Why Do The Police Use Deadly Force?

March 2010
British Journal of Criminology;Mar2010, Vol. 50 Issue 2, p320
Academic Journal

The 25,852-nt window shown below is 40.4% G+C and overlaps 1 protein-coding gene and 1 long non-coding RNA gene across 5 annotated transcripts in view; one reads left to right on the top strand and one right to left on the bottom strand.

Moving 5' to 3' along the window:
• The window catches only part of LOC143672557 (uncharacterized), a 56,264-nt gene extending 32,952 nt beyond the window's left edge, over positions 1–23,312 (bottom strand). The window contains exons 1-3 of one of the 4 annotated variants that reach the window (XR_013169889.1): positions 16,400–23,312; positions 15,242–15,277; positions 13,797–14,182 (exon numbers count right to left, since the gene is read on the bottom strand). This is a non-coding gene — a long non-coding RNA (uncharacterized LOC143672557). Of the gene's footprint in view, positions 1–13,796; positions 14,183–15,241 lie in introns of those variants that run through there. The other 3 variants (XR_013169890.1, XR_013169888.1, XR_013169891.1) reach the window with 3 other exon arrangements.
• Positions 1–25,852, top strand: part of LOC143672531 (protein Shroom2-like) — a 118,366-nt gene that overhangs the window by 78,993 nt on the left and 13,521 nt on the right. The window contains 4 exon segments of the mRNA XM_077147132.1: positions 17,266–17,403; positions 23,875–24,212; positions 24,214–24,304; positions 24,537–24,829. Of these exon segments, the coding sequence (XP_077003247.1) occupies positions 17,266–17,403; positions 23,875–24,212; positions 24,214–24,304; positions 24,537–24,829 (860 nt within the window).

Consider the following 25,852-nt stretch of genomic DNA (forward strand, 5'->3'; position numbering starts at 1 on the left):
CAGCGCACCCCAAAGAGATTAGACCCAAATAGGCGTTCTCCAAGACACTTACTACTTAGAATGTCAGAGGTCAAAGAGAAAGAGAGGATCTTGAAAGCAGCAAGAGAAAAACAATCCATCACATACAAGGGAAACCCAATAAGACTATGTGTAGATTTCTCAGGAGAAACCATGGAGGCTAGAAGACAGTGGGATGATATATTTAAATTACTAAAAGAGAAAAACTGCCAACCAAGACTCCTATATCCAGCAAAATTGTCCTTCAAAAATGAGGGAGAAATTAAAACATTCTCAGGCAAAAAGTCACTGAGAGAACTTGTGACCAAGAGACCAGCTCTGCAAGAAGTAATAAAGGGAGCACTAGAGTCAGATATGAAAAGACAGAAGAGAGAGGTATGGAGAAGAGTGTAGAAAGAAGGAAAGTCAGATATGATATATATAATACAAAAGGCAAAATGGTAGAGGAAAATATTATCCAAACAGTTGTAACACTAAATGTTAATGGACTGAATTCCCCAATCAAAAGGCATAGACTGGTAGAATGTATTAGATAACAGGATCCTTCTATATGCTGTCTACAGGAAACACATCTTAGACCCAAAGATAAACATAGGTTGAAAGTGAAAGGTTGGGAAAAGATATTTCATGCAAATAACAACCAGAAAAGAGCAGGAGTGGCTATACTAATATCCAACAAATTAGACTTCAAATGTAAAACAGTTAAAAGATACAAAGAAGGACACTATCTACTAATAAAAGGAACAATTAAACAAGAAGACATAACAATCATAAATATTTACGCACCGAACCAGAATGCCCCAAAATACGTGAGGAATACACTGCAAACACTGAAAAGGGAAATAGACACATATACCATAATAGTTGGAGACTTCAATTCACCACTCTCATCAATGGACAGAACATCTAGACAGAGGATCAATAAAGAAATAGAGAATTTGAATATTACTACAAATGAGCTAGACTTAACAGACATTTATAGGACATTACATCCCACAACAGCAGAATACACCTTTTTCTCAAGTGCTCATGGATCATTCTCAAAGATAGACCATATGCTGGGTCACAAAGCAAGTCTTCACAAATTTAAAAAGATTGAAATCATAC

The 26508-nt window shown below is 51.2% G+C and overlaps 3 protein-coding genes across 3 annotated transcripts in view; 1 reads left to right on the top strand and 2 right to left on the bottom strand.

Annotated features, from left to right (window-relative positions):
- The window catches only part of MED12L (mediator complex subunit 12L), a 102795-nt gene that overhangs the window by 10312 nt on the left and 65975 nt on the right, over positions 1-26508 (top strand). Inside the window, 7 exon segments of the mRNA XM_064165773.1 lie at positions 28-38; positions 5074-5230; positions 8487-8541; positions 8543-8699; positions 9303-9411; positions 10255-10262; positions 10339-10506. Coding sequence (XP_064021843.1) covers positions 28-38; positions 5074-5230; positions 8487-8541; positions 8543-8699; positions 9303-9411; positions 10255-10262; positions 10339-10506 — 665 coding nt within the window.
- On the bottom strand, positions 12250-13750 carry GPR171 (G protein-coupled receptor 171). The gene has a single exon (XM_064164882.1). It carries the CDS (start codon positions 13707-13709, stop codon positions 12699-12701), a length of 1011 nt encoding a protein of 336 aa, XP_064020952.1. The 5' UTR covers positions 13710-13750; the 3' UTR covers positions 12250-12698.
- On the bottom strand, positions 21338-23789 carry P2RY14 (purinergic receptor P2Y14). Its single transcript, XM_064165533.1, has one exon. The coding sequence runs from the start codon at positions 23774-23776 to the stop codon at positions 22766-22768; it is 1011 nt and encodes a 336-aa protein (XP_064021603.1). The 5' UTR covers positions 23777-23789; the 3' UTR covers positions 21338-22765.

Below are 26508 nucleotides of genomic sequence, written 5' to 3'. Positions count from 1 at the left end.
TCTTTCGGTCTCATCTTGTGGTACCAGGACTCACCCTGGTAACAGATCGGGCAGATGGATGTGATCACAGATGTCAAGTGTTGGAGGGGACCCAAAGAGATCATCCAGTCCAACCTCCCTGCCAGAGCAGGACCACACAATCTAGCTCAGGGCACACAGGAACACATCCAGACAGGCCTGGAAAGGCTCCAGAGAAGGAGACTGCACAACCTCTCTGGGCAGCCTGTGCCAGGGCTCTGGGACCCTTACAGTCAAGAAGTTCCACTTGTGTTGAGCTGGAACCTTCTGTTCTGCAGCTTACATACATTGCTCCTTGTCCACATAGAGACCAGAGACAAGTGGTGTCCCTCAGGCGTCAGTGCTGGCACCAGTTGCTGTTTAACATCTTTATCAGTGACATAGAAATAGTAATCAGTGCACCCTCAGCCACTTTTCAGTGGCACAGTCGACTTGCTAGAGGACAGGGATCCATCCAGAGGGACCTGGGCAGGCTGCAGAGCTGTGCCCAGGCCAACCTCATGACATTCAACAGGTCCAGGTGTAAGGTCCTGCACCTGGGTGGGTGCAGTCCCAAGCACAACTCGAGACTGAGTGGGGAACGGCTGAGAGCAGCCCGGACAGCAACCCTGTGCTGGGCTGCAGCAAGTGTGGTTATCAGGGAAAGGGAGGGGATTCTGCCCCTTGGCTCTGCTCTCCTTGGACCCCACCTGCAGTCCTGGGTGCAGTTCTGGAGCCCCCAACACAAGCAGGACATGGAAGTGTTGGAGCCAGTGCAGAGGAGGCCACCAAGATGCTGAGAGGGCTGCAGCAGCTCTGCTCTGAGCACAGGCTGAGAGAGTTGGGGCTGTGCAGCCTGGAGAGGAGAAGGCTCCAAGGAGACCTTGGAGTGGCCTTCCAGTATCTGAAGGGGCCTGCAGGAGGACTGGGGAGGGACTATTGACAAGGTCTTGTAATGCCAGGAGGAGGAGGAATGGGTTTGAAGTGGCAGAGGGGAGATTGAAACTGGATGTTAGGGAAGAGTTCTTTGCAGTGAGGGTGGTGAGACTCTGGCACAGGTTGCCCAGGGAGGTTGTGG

This paper attempts to answer the question: why do the police use deadly force in a democratic country? Police shootings in India are better known as encounters, a term that refers to a specific type of police contact—a spontaneous, unplanned ‘shoot-out’ between the police and alleged criminals, in which the criminal is usually killed, with few or no police injuries. The police use of deadly force remains largely unquestioned or unaccountable. This paper explores the wider structural and systemic factors that create conditions in which killing ‘hardened’ criminals seems to be the last resort for the police to gain some control in the fight against crime. Wider cultural and specifically police sub-cultural factors that make police killing of alleged criminals both feasible and acceptable in a democratic country are discussed. Based on a qualitative study of Mumbai police officers’ narratives accounting for use of deadly force, the paper draws upon wider policing literature in the United Kingdom, United States, Australia, South Africa and certain Latin American countries to explain why this form of police violence occurs.


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